Cannabidiol lowered frequency, severity of seizures in trials, but without a 'high'
TUESDAY, Dec. 6, 2016 (HealthDay News) -- A purified oral version of a marijuana compound may help with treatment-resistant forms of epilepsy, two new clinical trials show.
The researchers found that the compound, cannabidiol (CBD), helped reduce seizure frequency in children and adults with two hard-to-treat forms of epilepsy: Dravet syndrome and Lennox-Gastaut syndrome.
The drug is still experimental, and doctors stressed that it did not help everyone and is not a "cure."
On the other hand, they called the results "very encouraging," given how difficult it is to manage the seizure disorders.
"It's always a good day when we have a potential new option to offer these patients," said Dr. Amy Brooks-Kayal, a pediatric neurologist at Children's Hospital Colorado who was not involved in the research.
She had another caveat, however: The CBD used in the trials is a "purified, pharmaceutical-grade" pill.
"This is very different from medical marijuana," Brooks-Kayal said.
Dr. Elizabeth Thiele, one of the researchers who worked on the two trials, made the same point. She said the drug is "very distinct" from marijuana, which contains hundreds of different compounds.
CBD is one of the main compounds, but it does not produce a "high," explained Thiele, who directs the pediatric epilepsy program at Massachusetts General Hospital in Boston.
Researchers have become interested in testing CBD for treating epilepsy based on studies showing it has anti-seizure properties. Exactly how it works is not yet clear, said Thiele, who also serves as a consultant to GW Pharmaceuticals, the company developing CBD as prescription medication.
Epilepsy is a neurological disorder in which disruptions in the brain's electrical activity trigger seizures. Just over 2 million Americans have the condition, according to the Epilepsy Foundation.
There are many different forms of epilepsy, with Dravet syndrome and Lennox-Gastaut syndrome (LGS) being fairly uncommon.
Only about 2 percent to 5 percent of children with epilepsy have LGS -- which usually involves intellectual impairment along with seizures, the Epilepsy Foundation says. Dravet syndrome is a rare genetic condition that begins in infancy, causing severe seizures and, most often, developmental problems.
Both disorders are tough to control -- even with multiple medications, special diets and other approaches, Thiele said.
For one of the new trials, she and her colleagues randomly assigned 120 children with Dravet syndrome to either have CBD or a placebo added to their standard anti-seizure medication. After 14 weeks, children on CBD saw a 39 percent reduction in their seizure frequency, on average -- versus 13 percent in the placebo group.
The other trial involved 171 children and adults with Lennox-Gastaut syndrome who were randomly assigned to take either CBD or a placebo with their usual medication.
The results were similar: After 14 weeks, the CBD group experienced a 44 percent reduction in seizures, compared to 22 percent in the placebo group.
Both studies were presented Sunday at the American Epilepsy Society's annual meeting, in Houston. They were two of several meeting presentations focused on CBD and epilepsy.
Another study, of 81 adults and children with treatment-resistant epilepsy, looked at whether CBD can make seizures less serious when they do happen. Researchers found that the drug did, in fact, curb the severity of patients' seizures, as well as the frequency.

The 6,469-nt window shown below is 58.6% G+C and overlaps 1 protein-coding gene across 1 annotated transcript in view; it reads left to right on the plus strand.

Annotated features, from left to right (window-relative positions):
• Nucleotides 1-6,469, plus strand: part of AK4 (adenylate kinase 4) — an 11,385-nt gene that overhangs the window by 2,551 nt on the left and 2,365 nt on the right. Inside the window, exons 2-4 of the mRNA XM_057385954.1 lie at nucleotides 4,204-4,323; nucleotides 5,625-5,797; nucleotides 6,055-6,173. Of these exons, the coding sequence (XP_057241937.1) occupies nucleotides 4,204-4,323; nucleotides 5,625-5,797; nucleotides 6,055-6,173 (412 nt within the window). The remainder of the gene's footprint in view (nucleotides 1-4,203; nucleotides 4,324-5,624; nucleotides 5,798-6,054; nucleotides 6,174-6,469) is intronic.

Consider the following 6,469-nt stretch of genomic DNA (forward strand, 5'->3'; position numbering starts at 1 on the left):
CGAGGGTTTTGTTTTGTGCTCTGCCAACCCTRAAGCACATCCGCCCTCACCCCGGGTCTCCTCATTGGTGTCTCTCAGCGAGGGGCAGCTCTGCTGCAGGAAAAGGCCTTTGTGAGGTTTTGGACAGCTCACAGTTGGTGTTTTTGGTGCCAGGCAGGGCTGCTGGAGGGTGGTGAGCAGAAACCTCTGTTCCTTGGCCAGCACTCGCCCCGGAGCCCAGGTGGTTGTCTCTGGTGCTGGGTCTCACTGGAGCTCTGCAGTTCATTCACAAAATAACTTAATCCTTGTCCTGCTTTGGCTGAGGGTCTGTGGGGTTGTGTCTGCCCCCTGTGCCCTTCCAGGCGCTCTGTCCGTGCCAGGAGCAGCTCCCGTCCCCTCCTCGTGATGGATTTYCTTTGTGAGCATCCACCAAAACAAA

The University of Alabama researchers cautioned, however, that not all of the patients benefited, and a few worsened.
Yet another study from the same researchers tackled the issue of drug interactions -- which is important, Brooks-Kayal said, since patients with resistant epilepsy are typically on multiple medications.
The researchers found that CBD does interact with several anti-seizure medications: valproate (Depakote), clobazam (Onfi), rufinamide (Banzel), topiramate (Topamax), zonisamide (Zonegran) and eslicarbazepine (Aptiom). For some patients, interaction caused problems such as sedation and a decrease in liver function.
But that doesn't mean patients on those drugs can't take CBD, Brooks-Kayal said. "Drug interactions can be managed," she said, adding that the dose of the seizure medication could be adjusted, for example.
Then there's the issue of side effects. CBD may cause problems like diarrhea, decreased appetite, sleepiness and vomiting. In the two trials Thiele worked on, the vast majority of CBD patients -- 86 percent and 93 percent -- suffered side effects, mostly rated as "mild or moderate."
But, Thiele said, many placebo patients had side effects, too, and it's hard to know how often the problems were caused by CBD itself.
On balance, she said, the drug appears to be safe but researchers still need to learn more about using it along with other epilepsy medications.
Both Dravet and LGS are relatively rare, but treatment-resistant epilepsy is not. According to the Epilepsy Foundation, an estimated one-third of patients have "refractory" epilepsy -- where seizures are not fully controlled with standard medications.
It's possible that CBD could be helpful for at least some of those patients, too, according to Brooks-Kayal.
Thiele agreed and said there is, in fact, already "a lot research interest" in that question.
Research presented at medical meetings is considered preliminary until published in a peer-reviewed journal.
GW Pharmaceuticals said it expects to submit the product to the U.S. Food and Drug Administration for approval in 2017.
The Epilepsy Foundation has a primer on epilepsy.